More Aussies are travelling later in life

Here's what to consider when the open road or a jet plane beckons...

Your children may have kids of their own these days. And with work responsibilities behind you, if travel’s on your list, you’re not alone.

Like many Australians travelling later in life, you too may be raring to pack your bags and visit friends and relatives, or just take off and see more of the world.

Aussies are packing their bags…

A growing number of Australians are travelling later―although it’s a myth that they’re all grey-haired nomads caravanning their way across Australia. Only 1 in 10 trips taken by older Aussies involve a caravan1. When it comes to international travel, Australians are choosing New Zealand in their later years. Europe is the second most popular destination followed by Indonesia in third place2. Many older Aussies took cruises3 too.

The Australian Bureau of Statistics reports travellers aged 65 years and older took 9% of all overseas trips―collectively spending 10.3 million nights away―or an average of 27 nights per trip. To support the needs of older travellers, the number of specialist travel companies is on the rise, with tours and personalised information, at websites like yourlifechoices.com.au.

Before leaving home

When it comes to leaving for your trip, your home and any pets or plants you have may need to be cared for. If a friend, family member or neighbour is not available, a professional house sitter is an option, or you could consider boarding your pet. But you'll have to factor this cost into your travel budget.

Another consideration before travelling may be to sell the family home. It could be easier to leave a smaller home behind or to buy a smaller property when you return from travelling. In fact, two of the main reasons households, whose children have flown the nest, move homes is either to downsize or for a lifestyle change4.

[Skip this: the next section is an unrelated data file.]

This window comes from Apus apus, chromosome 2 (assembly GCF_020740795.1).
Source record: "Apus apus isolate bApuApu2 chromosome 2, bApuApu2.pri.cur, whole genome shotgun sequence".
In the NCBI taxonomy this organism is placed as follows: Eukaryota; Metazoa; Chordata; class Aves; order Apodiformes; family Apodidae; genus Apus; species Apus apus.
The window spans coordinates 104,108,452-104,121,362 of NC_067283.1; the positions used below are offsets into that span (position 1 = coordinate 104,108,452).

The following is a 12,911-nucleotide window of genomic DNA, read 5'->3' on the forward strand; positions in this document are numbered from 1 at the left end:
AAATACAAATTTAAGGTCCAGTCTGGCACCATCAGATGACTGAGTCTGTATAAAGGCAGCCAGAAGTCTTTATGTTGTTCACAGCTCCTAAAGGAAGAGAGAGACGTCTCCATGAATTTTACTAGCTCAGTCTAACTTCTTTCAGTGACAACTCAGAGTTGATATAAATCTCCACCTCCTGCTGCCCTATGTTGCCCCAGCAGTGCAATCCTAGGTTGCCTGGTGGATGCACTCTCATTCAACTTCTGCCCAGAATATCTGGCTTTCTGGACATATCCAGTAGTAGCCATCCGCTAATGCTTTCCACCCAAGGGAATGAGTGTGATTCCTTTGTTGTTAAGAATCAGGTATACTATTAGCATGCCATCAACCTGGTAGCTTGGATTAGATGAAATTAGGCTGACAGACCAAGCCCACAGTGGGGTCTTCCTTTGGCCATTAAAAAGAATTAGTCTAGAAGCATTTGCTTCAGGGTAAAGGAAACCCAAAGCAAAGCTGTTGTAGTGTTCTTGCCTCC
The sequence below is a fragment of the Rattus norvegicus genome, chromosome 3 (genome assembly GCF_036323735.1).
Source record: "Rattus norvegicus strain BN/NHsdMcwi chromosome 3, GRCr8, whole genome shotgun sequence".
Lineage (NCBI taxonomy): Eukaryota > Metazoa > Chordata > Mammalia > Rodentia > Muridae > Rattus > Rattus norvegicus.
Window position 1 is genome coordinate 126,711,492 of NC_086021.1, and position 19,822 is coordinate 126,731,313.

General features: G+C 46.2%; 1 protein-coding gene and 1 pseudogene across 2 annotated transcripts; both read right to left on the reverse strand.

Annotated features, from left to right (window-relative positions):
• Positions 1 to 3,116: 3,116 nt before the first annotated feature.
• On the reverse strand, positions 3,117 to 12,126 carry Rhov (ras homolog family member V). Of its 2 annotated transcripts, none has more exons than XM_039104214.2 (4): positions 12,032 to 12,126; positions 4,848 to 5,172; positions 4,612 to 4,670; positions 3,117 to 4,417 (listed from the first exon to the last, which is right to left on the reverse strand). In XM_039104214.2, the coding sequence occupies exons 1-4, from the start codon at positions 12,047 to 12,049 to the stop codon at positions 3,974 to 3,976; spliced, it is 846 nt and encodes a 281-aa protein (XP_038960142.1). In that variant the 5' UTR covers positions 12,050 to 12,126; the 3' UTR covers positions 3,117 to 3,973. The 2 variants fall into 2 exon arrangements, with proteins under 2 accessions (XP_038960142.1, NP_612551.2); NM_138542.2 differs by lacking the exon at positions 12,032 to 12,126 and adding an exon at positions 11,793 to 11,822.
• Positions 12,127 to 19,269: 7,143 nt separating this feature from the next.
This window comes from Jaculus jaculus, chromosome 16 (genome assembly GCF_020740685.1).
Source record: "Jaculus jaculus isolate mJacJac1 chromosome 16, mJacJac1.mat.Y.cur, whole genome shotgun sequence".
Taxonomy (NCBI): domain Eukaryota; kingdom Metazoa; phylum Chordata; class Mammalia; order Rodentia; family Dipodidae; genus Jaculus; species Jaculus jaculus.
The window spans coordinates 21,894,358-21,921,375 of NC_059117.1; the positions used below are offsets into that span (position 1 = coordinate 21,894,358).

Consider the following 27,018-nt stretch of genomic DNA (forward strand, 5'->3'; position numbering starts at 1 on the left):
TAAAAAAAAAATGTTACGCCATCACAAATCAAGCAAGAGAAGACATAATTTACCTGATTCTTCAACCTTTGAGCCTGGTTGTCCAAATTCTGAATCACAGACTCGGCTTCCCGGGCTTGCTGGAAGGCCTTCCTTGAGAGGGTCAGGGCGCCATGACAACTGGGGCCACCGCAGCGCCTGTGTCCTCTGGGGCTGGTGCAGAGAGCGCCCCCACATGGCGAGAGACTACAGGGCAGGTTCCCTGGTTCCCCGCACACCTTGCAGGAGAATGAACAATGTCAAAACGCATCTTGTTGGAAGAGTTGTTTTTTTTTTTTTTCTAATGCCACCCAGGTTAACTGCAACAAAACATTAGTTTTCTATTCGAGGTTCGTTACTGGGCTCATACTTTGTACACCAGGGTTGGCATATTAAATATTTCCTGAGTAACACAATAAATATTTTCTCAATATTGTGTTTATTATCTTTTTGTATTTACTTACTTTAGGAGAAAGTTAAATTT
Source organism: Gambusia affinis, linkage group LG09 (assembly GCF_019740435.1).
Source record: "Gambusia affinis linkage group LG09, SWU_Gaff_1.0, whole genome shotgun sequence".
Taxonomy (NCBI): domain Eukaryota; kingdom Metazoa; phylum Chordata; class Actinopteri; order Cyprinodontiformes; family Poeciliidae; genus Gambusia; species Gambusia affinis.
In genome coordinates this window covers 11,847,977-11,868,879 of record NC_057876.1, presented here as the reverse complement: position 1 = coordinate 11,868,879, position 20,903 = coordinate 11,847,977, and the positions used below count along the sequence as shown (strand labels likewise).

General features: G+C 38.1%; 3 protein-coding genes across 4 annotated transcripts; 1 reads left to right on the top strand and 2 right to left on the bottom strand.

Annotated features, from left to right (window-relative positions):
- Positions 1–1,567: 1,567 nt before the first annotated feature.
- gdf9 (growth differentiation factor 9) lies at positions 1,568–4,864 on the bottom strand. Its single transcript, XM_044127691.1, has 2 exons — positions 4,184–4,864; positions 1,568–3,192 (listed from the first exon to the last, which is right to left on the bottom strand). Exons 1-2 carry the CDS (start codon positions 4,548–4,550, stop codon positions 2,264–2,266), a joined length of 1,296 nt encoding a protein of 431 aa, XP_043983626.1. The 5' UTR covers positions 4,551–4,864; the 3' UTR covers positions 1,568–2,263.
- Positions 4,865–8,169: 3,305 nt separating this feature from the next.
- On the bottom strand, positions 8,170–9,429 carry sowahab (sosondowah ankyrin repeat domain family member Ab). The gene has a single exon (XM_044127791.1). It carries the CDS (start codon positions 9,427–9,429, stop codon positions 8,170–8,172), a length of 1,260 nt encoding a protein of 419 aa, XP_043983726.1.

Use our home and retirement planner to see how selling your home can fit into your retirement—and travel—plans.

Before coming to a final decision to travel, be sure to speak with a financial adviser so you can:

  1. Evaluate your options and the costs—how much will you need to save or should you withdraw money from your nest egg? Our budget planner can be a good starting point.
  2. Work out how long you’ll be away and when you’d like to go. Is regular travel something you’d like to fit into your financial plans over the long term?
  3. Consider any health concerns that may affect your travel plans, and call your health insurer to see what they’ll cover when you’re away from home.
  4. Understand whether any Centrelink or other entitlements you have may be affected if you’re away for an extended period.
  5. Find out whether there will be any effects on your home and contents insurance policy if you travel.
  6. Arrange travel insurance—and get a good deal.

So, if the open road or a distant culture inspires you and you’d like to find a financial adviser, call us on 131 267 and we’ll put you in touch with someone who can help.

1 Australian Institute of Health and Welfare: aihw.gov.au/WorkArea/DownloadAsset.aspx?id=6442454212.

2 Australian Bureau of Statistics, 2009/2010, abs.gov.au/ausstats/abs@.nsf/lookup/4102.0main+features20sep+2010.

3 http://thegreynomads.com.au/lifestyle/featured-articles/1591/

4 Australian Bureau of Statistics, Australian Social Trends – Moving House, December 2010, Catalogue No. 4102.0

Savings calculator

Whether you're saving for a home of your own, a holiday, a car or for later down the track, AMP Bank's Savings calculator can help you plan and manage your savings goals.

Start now

Want to keep up to date with the latest news?

Sign up now

Recommended articles

Important information

Show more

© AMP Life Limited. This provides general information and hasn’t taken your circumstances into account. It’s important to consider your particular circumstances before deciding what’s right for you. Although the information is from sources considered reliable, AMP does not guarantee that it is accurate or complete. You should not rely upon it and should seek qualified advice before making any investment decision. Except where liability under any statute cannot be excluded, AMP does not accept any liability (whether under contract, tort or otherwise) for any resulting loss or damage of the reader or any other person.